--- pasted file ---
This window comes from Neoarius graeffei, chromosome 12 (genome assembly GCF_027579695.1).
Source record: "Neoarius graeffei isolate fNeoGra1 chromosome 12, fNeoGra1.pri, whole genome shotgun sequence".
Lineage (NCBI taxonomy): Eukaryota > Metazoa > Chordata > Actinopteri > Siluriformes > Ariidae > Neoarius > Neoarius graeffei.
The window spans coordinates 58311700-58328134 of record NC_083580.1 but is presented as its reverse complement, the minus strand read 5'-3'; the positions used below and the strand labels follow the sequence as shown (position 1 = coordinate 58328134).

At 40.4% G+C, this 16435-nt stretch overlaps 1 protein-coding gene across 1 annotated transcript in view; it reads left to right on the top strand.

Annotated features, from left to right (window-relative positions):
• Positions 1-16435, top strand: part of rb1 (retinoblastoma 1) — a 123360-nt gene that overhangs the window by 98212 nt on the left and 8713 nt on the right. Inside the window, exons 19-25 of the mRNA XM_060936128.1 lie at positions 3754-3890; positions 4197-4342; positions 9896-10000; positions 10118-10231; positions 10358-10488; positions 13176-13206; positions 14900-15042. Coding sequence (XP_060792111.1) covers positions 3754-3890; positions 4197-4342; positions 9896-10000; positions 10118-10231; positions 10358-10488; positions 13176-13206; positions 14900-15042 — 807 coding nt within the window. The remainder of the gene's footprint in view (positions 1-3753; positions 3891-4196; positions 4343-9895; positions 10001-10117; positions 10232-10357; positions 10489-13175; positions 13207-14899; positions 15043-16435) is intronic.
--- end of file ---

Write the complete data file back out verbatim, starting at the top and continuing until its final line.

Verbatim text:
This window comes from Neoarius graeffei, chromosome 12 (genome assembly GCF_027579695.1).
Source record: "Neoarius graeffei isolate fNeoGra1 chromosome 12, fNeoGra1.pri, whole genome shotgun sequence".
Lineage (NCBI taxonomy): Eukaryota > Metazoa > Chordata > Actinopteri > Siluriformes > Ariidae > Neoarius > Neoarius graeffei.
The window spans coordinates 58311700-58328134 of record NC_083580.1 but is presented as its reverse complement, the minus strand read 5'-3'; the positions used below and the strand labels follow the sequence as shown (position 1 = coordinate 58328134).

At 40.4% G+C, this 16435-nt stretch overlaps 1 protein-coding gene across 1 annotated transcript in view; it reads left to right on the top strand.

Annotated features, from left to right (window-relative positions):
• Positions 1-16435, top strand: part of rb1 (retinoblastoma 1) — a 123360-nt gene that overhangs the window by 98212 nt on the left and 8713 nt on the right. Inside the window, exons 19-25 of the mRNA XM_060936128.1 lie at positions 3754-3890; positions 4197-4342; positions 9896-10000; positions 10118-10231; positions 10358-10488; positions 13176-13206; positions 14900-15042. Coding sequence (XP_060792111.1) covers positions 3754-3890; positions 4197-4342; positions 9896-10000; positions 10118-10231; positions 10358-10488; positions 13176-13206; positions 14900-15042 — 807 coding nt within the window. The remainder of the gene's footprint in view (positions 1-3753; positions 3891-4196; positions 4343-9895; positions 10001-10117; positions 10232-10357; positions 10489-13175; positions 13207-14899; positions 15043-16435) is intronic.